The Destruction of Pompeii and Herculaneum

The Destruction of Pompeii and Herculaneum by John Martin (1806-70). c. 1821, University of Manchester. [A plate from Images of Crisis (1982).]

Commentary by George P. Landow

The fire, lava, and earthquake in The Great Day of His Wrath remind us that Martin's visions of crisis and catastrophe, like those of so many other artists and writers of his time, received a powerful impetus from the rediscovery of Pompeii in the previous century. Laurence Goldstein has observed that in the destruction of earlier optimism "during the Age of Revolutions which followed Gibbon . . . Pompeii played an important role, as a social phenomenon and as a metaphor." In particular,

It did so by compelling a personal identification with its victims. Because it was obliterated in the midst of life, Pompeii revealed to the modern world disturbing images of pathetic individuals stopped in recognizable domestic activities by the volcanic ash. Pompeii became a symbolic code word for what Madame de Stael calls "death's abrupt invasion." It fostered a dark literature of premature burial, natural calamity, and universal extinction. [Centennial Review. 23 (1979): 229.]

Not surprisingly, Martin contributed a painting of Pompeii's end. His The Destruction of Pompeii and Herculaneum (c. 1821, University of Manchester) follows the lead of Jacob More's Mount Vesuvius in Eruption: The Last Days of Pompeii (1780, National Gallery of Scotland, Edinburgh), which was apparently the first to join "a close, low viewpoint that exaggerates the height and bulk of the volcano with a scene of figures fleeing the crumbling city" (Murphy). Like his more famous visions of catastrophe, Martin's version of Mount Vesuvius destroying the ancient city employs an essentially oval visual field whose curves embrace and capture these victims of nature. Characteristically, the painter drops off his corners into shadow, thus creating a vortex or tunnel-shape that draws the spectator into the picture space. The incandescent cone of Vesuvius, which is shooting forth fiery ash and lava, appears in the farthest visible distance, and it is thus spatially and tonally opposed to the many small figures who people the foreground. The immediate landscape foreground and many of the costumes of the people in it have dark coloration and tone. Hence the Pompeiians fleeing their city's destruction are sharply contrasted visually to the glowing mountain, lava, and lightning that threaten them. They have assembled beside the water of the Bay of Naples, which the painter depicts reaching in from the left margin to the left middleground of the picture. Trapped between a rough sea and a fiery sky, the pathetic inhabitants of the doomed city try to defend themselves by lifting arms, cloaks, and soldier's shields to ward off the coming destruction. Like so many other images of crisis and catastrophe, Martin's painting of the destruction of Pompeii employs a parallel intellectual and pictorial structure, for its sweeping curves and threatening masses visually embody the way natural forces surround and threaten human beings-with painful death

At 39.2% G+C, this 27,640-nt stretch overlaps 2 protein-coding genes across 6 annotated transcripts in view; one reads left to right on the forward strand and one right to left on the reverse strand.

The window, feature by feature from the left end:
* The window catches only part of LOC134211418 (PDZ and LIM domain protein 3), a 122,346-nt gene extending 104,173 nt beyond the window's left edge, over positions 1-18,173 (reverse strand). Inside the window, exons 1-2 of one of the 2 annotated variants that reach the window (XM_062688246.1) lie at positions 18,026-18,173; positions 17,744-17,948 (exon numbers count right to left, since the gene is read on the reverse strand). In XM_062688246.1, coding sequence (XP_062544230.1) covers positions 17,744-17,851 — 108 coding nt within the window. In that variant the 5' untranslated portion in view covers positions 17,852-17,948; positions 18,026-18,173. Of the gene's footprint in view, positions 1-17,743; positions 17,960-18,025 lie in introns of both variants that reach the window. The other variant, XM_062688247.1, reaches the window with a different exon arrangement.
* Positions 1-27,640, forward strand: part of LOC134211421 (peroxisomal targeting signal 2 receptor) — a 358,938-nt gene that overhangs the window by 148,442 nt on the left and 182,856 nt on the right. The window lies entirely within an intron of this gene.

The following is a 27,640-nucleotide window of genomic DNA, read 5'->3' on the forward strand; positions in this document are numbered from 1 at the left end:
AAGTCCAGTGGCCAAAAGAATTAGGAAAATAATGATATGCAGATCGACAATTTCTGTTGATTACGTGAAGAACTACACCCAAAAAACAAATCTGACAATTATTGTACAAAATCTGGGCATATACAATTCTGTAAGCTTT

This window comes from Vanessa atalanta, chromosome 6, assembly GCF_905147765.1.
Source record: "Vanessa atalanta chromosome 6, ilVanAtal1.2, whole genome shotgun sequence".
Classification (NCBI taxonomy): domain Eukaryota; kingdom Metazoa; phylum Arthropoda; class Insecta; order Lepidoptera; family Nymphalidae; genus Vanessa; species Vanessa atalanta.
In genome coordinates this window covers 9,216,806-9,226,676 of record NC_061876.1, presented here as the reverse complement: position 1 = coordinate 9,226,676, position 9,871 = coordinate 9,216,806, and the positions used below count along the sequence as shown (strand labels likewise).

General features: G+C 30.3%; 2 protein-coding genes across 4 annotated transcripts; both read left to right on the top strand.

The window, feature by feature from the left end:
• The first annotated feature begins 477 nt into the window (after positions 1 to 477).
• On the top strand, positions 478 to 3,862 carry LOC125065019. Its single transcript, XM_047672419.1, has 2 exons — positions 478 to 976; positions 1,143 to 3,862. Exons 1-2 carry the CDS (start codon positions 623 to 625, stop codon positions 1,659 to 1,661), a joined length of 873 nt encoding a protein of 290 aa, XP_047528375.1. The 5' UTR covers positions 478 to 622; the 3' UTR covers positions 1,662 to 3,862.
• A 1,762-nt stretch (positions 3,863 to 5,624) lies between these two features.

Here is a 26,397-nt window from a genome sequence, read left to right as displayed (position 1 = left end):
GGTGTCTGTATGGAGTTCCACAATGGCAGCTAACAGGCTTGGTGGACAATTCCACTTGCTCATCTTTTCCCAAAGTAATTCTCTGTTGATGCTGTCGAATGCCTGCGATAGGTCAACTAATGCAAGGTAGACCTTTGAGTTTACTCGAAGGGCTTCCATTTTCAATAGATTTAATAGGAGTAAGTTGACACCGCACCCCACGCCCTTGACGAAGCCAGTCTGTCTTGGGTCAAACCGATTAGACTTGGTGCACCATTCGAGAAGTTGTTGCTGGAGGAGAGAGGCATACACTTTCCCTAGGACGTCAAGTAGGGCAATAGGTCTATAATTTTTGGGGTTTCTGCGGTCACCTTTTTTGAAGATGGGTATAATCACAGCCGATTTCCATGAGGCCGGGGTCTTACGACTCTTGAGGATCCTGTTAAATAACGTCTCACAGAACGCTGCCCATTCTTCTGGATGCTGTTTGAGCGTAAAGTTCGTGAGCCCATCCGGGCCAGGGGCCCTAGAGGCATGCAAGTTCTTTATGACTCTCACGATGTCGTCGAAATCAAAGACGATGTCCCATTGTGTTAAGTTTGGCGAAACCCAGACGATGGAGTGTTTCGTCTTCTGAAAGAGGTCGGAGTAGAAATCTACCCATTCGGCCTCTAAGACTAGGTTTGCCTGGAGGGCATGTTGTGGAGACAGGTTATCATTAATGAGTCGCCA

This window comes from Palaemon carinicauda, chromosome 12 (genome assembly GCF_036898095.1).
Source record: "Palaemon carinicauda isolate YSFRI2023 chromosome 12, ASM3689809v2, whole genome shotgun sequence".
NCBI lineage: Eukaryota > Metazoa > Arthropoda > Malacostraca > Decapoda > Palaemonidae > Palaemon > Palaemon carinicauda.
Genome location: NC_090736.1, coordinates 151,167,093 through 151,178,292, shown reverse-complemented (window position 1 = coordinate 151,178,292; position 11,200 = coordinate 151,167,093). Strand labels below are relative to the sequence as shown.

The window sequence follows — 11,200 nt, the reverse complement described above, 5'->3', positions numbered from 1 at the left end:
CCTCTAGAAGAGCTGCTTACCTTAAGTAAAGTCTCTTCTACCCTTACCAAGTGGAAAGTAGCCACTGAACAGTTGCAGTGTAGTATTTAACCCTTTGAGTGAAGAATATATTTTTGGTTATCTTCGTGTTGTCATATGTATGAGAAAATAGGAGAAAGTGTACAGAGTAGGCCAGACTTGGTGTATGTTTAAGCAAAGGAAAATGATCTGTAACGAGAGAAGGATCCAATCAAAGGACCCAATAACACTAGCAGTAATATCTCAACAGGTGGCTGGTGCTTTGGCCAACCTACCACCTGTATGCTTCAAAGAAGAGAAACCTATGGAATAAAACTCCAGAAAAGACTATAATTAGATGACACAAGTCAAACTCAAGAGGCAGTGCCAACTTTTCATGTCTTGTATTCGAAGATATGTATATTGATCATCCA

References

Feaver, William. The Art of John Martin. Oxford: Oxford UP, 1975.

Goldstein, Laurence. "The Impact of Pompeii on the Literary Imagination." Centennial Review. 23 (1979): 229

Landow, George P. Images of Crisis: Literary Iconology, 1750 to the Present. Boston and London: Routledge & Kegan Paul, 1982

Murphy, Alexandra R. Visions of Vesuvius. Exhibition catalogue. Boston: Museum iof Fine Arts, 1978. This catalogue provides illustrations of works depicting both the volcano itself and its destruction of the ancient cities.


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